The WebStudy Story: Products developed by educators for educators
As a graduate student at West Chester University of Pennsylvania in the 1990s, Daniel Franc was fascinated by a sociology professor unwilling to settle for the limitations of classroom software. That professor, Douglas McConatha, Ph.D., thought technology could do so much more—stretch the limitations of classroom lectures and enhance students’ ability to think about a topic. Franc was inspired to create this technology. One day, as he scribbled away in his notebook during a lecture, he came up with the original intuitive design for WebStudy Learning software.
Together, Franc and McConatha developed features and functionality for the software based on a solid understanding of how students, faculty and administrators operate. They knew that the most sophisticated technology was of no value if people were unable to use it. For this reason, they didn’t want to make a system that took too much time to use or update. Plus, they wanted to move beyond a simple package of course materials to a dynamic, interactive learning environment. The class began using the software on a trial basis and students loved its functionality.
The Perfect Storm
In 1996, McConatha introduced the new software to Joseph Curt Corbi and Gisele Larose, who took a keen interest. Corbi and Larose brought a combined 50 years of experience in education, corporate training and software manufacturing to the table. WebStudy, Inc. took shape in this “perfect storm” of enterprising talent, technological know-how, and passion for education.
Corbi was influenced by parents who were educators, and the company has always put the needs of educators first. They began looking to administrators, faculty, students, and thought leaders to influence the development of their products and services. Corbi also brought 40+ years of IT experience to the table, resulting in the fully hosted approach for which WebStudy Learning is known.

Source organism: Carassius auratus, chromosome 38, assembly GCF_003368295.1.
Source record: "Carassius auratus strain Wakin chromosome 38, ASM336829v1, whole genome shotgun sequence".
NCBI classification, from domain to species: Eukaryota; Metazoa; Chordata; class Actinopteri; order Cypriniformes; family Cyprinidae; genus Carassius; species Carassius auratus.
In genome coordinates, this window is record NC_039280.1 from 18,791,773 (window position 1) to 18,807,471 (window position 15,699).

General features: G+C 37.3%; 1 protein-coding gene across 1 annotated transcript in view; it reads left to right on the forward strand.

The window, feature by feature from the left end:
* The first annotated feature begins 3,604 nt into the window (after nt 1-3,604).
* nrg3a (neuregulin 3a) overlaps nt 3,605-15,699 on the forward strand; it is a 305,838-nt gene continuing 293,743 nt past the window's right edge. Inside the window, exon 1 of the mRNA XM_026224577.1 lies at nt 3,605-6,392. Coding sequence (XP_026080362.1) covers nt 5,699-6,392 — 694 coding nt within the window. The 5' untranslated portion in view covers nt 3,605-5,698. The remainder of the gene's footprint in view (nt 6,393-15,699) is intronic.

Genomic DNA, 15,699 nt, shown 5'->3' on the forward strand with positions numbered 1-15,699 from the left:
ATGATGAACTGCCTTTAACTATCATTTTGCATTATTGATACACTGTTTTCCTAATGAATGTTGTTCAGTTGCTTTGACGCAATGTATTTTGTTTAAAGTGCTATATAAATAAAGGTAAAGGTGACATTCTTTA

The R&D Arm of a Technology Consortium
WebStudy, Inc. launched the commercial use of the software with a group of charter customers in the mid-Atlantic states of Pennsylvania, New Jersey, Delaware and Maryland. These customers were part of an Educational Technology Consortium that aimed to improve distance learning in the area through the local National Public Radio station (WHYY). They distributed “telecourses,” from well-known providers such as Dallas TeleLearning or Coast Learning Systems. WHYY would broadcast them in the middle of the night, then the schools would tape the broadcast and disseminate a booklet with the tape for distance education.
Around Y2K, when the charter schools recognized that the utilization of this delivery was declining and being replaced by online courses, WebStudy met Bill Weber at WHYY and acted as the R&D arm of the consortium until 2006, when it became a fully independent company.
As WebStudy signed on charter customers as clients, their “keep it simple” approach was key in adoption of the flexible system, along with their affordable pricing and easy migration to campuses. They found that the WebStudy online education package even worked for faculty members who were slow to recognize the value of technology.
An International Team
WebStudy principals Larose and Corbi today head an international team of associates with successful track records in information technology, product management, software development, training, marketing, web design, and higher education.